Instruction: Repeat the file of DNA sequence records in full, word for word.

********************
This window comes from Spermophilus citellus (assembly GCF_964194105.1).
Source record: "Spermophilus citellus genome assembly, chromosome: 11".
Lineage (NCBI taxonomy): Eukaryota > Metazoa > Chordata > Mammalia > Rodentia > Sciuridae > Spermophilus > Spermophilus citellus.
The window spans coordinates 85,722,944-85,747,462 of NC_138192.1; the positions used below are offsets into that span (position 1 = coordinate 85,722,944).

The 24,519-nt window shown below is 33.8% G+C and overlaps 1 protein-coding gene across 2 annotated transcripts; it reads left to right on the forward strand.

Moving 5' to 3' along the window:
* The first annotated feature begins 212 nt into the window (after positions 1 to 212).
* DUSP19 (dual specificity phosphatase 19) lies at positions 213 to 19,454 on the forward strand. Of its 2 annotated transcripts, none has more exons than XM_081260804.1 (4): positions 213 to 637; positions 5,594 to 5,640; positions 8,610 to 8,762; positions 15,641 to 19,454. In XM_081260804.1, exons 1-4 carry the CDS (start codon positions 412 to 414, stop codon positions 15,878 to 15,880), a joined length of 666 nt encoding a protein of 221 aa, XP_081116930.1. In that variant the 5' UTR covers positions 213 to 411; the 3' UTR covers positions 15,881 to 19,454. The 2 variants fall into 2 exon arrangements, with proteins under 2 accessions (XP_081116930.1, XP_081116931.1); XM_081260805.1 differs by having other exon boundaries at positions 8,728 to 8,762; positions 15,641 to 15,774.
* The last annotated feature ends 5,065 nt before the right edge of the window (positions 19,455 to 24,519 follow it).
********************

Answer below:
This window comes from Spermophilus citellus (assembly GCF_964194105.1).
Source record: "Spermophilus citellus genome assembly, chromosome: 11".
Lineage (NCBI taxonomy): Eukaryota > Metazoa > Chordata > Mammalia > Rodentia > Sciuridae > Spermophilus > Spermophilus citellus.
The window spans coordinates 85,722,944-85,747,462 of NC_138192.1; the positions used below are offsets into that span (position 1 = coordinate 85,722,944).

The 24,519-nt window shown below is 33.8% G+C and overlaps 1 protein-coding gene across 2 annotated transcripts; it reads left to right on the forward strand.

Moving 5' to 3' along the window:
* The first annotated feature begins 212 nt into the window (after positions 1 to 212).
* DUSP19 (dual specificity phosphatase 19) lies at positions 213 to 19,454 on the forward strand. Of its 2 annotated transcripts, none has more exons than XM_081260804.1 (4): positions 213 to 637; positions 5,594 to 5,640; positions 8,610 to 8,762; positions 15,641 to 19,454. In XM_081260804.1, exons 1-4 carry the CDS (start codon positions 412 to 414, stop codon positions 15,878 to 15,880), a joined length of 666 nt encoding a protein of 221 aa, XP_081116930.1. In that variant the 5' UTR covers positions 213 to 411; the 3' UTR covers positions 15,881 to 19,454. The 2 variants fall into 2 exon arrangements, with proteins under 2 accessions (XP_081116930.1, XP_081116931.1); XM_081260805.1 differs by having other exon boundaries at positions 8,728 to 8,762; positions 15,641 to 15,774.
* The last annotated feature ends 5,065 nt before the right edge of the window (positions 19,455 to 24,519 follow it).